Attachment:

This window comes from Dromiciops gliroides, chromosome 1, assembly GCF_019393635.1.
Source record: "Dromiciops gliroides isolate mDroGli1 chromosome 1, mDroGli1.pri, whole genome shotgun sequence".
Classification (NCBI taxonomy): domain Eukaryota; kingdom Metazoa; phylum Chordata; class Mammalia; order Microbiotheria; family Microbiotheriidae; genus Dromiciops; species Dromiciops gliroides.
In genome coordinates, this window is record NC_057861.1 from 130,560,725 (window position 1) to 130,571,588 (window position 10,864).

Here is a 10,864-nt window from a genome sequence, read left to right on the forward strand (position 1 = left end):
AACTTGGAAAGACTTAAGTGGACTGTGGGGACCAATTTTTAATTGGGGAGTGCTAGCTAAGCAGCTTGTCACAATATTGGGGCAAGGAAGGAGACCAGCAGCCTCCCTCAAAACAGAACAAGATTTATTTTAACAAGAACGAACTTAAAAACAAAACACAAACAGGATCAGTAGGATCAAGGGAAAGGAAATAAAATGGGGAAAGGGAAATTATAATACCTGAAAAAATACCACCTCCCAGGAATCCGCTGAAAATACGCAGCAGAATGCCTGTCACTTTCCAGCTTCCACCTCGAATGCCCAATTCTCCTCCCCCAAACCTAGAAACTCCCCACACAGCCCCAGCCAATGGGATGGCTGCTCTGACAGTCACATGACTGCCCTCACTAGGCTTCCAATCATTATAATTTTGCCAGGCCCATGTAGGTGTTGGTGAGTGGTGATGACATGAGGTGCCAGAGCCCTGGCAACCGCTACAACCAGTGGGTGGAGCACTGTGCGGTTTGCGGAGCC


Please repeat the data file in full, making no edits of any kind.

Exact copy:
This window comes from Dromiciops gliroides, chromosome 1, assembly GCF_019393635.1.
Source record: "Dromiciops gliroides isolate mDroGli1 chromosome 1, mDroGli1.pri, whole genome shotgun sequence".
Classification (NCBI taxonomy): domain Eukaryota; kingdom Metazoa; phylum Chordata; class Mammalia; order Microbiotheria; family Microbiotheriidae; genus Dromiciops; species Dromiciops gliroides.
In genome coordinates, this window is record NC_057861.1 from 130,560,725 (window position 1) to 130,571,588 (window position 10,864).

Here is a 10,864-nt window from a genome sequence, read left to right on the forward strand (position 1 = left end):
AACTTGGAAAGACTTAAGTGGACTGTGGGGACCAATTTTTAATTGGGGAGTGCTAGCTAAGCAGCTTGTCACAATATTGGGGCAAGGAAGGAGACCAGCAGCCTCCCTCAAAACAGAACAAGATTTATTTTAACAAGAACGAACTTAAAAACAAAACACAAACAGGATCAGTAGGATCAAGGGAAAGGAAATAAAATGGGGAAAGGGAAATTATAATACCTGAAAAAATACCACCTCCCAGGAATCCGCTGAAAATACGCAGCAGAATGCCTGTCACTTTCCAGCTTCCACCTCGAATGCCCAATTCTCCTCCCCCAAACCTAGAAACTCCCCACACAGCCCCAGCCAATGGGATGGCTGCTCTGACAGTCACATGACTGCCCTCACTAGGCTTCCAATCATTATAATTTTGCCAGGCCCATGTAGGTGTTGGTGAGTGGTGATGACATGAGGTGCCAGAGCCCTGGCAACCGCTACAACCAGTGGGTGGAGCACTGTGCGGTTTGCGGAGCC